Hello there, beginning budgeters!
The first three posts especially are full of practical tips for creating and implementing your first budget, while the final two tips are more about adopting the necessary mindset for successful implementation of said budget. All of them are important, so go back and catch up already! Tip #5 will be waiting for you when you return.
Before we begin, here’s a reminder of where we are in the series:
I think the best way to approach this topic is to explain what I mean by “flexible” and, just as importantly, what I do not mean. I’ll start with the latter.
What I don’t mean by “be flexible”:
I don’t mean be flexible with implementing your budget, and I don’t mean spending money all willy nilly. In other words, don’t give yourself $50 for entertainment this month, then buy tickets to the Super Bowl and justify it by saying, “Sierra told me to be flexible!” I’m telling you right now, I will not defend you when you can’t pay your credit card bill next month. No offense.
What I do mean by “be flexible”:
First, I mean give yourself a break.
If you are able to implement a budget perfectly the very first time you try it, then you’re probably a computer. And good for you. Also, you should probably have that checked out…
Your budget will require adjustments as you go. Sneaky bills will arrive in your mailbox or inbox that you completely forgot to budget for. Surprise expenses will crop up that will remind you that you should probably start squirreling away money for the next time the same thing happens “unexpectedly”.
If you had a chance to read the last post in this series, you’ll remember that many of the things that we categorize as unexpected can, in truth, be expected.
Car break down? Yeah…they do that from time to time.
Hot water heater need maintenance? Yup, that’s to be expected.
These types of surprise expenses are guaranteed to pop their little heads up in the first few months after beginning a budget. Don’t be afraid of them. As they appear, try to acknowledge them without emotion and say, “Oh, right, you live here too.” Then, give them a proper home in your budget, so the next time they show up you can say, “Hey there, little guy! I know just what to do with you.”
That is the peaceful feeling that comes with having a budget that works. And you’ll only achieve it if you stop beating yourself up.
Second, I mean give your significant other/spouse a break.
While many budgeting journeys begin with both spouses (wouldn’t it be way more awesome if the plural of “spouse” was “spice”? Just saying…) on board, probably an equal number begin when only one spouse is ready to make a change. That might mean having a difficult conversation or two. Or admitting some not-so-great realities about your own spending. Or signing a contract in blood. OK, maybe not that last one…
Communication and grace are essential components of a new, shared budget. Communication because budgeting is a partnership that requires continual, reciprocal conversation. Grace, because you probably each have your own ideas about how your money should be spent. And both of you deserve the same amount of say in this process. Be kind to one another.
I am speaking from experience when I say that both of you are more likely to actually stick to the budget you’ve laid out when it includes things that are important to each person. It’s about compromise, people. Nobody likes feeling deprived. Nobody likes feeling like their interests don’t matter.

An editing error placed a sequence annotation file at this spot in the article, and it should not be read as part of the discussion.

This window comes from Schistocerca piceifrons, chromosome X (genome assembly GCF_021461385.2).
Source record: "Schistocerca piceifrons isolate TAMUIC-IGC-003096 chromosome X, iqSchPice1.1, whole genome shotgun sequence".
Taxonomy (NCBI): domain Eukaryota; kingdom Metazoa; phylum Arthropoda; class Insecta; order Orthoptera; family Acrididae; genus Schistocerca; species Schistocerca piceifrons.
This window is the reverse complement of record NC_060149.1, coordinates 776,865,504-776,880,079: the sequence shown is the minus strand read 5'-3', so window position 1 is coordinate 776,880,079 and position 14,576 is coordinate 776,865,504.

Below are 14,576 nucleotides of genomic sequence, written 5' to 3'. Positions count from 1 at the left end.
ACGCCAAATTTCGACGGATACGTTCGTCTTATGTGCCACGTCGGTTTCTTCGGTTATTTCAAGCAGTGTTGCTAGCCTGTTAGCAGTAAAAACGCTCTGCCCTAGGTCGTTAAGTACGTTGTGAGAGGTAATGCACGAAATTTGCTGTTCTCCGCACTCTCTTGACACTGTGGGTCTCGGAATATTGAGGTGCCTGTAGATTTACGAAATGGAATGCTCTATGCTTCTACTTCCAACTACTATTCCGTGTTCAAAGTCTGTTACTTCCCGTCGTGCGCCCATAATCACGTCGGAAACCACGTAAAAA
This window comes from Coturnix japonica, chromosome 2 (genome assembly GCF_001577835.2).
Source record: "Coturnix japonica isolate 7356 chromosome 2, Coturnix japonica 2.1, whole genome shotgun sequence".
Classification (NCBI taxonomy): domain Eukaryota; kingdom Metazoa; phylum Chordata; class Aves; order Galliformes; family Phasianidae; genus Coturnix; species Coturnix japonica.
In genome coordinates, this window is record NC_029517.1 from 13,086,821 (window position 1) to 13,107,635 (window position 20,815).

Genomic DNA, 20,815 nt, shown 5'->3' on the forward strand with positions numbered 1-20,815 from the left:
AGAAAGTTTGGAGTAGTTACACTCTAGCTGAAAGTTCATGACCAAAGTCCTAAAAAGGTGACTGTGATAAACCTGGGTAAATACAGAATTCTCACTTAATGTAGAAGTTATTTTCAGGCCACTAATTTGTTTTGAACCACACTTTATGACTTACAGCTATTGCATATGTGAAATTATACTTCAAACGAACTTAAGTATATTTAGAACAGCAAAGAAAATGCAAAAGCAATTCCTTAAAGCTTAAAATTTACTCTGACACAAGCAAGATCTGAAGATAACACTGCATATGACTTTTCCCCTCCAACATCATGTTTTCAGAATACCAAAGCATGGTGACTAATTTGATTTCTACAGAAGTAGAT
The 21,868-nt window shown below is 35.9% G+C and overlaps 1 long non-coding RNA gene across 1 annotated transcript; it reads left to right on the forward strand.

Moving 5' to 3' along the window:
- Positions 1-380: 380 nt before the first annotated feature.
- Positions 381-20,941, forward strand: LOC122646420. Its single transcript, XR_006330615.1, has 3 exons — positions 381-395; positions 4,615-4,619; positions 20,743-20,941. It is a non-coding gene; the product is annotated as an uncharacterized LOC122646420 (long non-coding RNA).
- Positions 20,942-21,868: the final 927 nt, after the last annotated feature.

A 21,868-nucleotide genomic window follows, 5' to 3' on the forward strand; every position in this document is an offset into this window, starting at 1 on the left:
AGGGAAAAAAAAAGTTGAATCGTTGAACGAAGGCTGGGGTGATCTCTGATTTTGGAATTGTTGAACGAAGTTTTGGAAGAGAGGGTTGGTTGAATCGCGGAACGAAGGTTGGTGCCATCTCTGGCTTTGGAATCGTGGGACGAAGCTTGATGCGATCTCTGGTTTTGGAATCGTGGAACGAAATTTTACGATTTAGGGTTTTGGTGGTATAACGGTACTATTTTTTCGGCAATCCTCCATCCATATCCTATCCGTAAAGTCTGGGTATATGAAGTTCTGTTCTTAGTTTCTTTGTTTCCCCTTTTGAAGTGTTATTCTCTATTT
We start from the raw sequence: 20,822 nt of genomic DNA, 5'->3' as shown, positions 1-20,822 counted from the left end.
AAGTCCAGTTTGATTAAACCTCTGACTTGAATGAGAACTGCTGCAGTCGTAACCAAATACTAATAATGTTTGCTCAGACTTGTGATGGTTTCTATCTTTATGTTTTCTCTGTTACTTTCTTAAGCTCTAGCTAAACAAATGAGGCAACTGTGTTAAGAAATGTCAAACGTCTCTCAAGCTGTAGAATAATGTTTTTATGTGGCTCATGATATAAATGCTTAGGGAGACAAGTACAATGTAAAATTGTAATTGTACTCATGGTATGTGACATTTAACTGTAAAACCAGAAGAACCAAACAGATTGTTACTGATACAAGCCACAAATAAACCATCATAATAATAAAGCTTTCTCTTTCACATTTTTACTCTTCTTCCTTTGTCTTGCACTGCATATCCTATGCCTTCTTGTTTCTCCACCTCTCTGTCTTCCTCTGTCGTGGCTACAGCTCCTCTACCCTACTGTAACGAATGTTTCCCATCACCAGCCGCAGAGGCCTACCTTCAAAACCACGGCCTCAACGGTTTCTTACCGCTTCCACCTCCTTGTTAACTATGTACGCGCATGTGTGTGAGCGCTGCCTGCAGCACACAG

And third, I mean actually take a break.
Not from the budget, but in accordance with the budget. Decide on a reasonable amount of money that you’ll allow yourself to use for pure enjoyment, and (here’s the kicker) actually allow yourself to enjoy it!
In our budget, we give ourselves a weekly dollar amount that we are allowed to spend any which way we choose. No questions asked. It gives us just the right amount of freedom to feel like we can scratch that frivolous spending itch without completely derailing our carefully crafted budget.
Nobody can think about saving money 24/7, and who on earth would want to?? We all need a mental, physical, and emotional break from thinking about our finances, especially if we’re in a situation that is stressing us out. So, be proactive, and expect that you will in fact need to take a break and live a little. Just make a plan, and stick to it.
If we keep these principles of flexibility in our minds as we create and implement our budgets, we will be much better equipped to deal with those inevitable feelings of frustration, disappointment, and failure that sometimes come with making significant changes to our spending habits. And if we’re lucky, having a plan for our spending may help us replace those undesirable emotions with feelings of gratitude, control, and peace.
Creating positive, lasting financial habits is a process.
And I know you’ve probably heard this a million times before about a number of different things, but I’m going to say it anyway because it’s simply the truth: this is a marathon, not a sprint.
Don’t expect to find all the answers right this minute. Don’t expect to have all of your financial problems solved by the time the sun rises tomorrow. Lasting change does not happen overnight.
Instead, try to accept where you are in your own financial journey. That doesn’t mean raise the white flag and give up on any hope of gaining control over your money. It means, recognize your position and make a solid plan to better that position for the future.
And above all else, be flexible.
I sincerely hope that you’ve found value in what you’ve read here. If so, please consider sharing this post with a friend who could use a gentle nudge in the right direction!
Now, it’s your turn. What are some strategies that have worked for you as you journey toward financial freedom? Please share!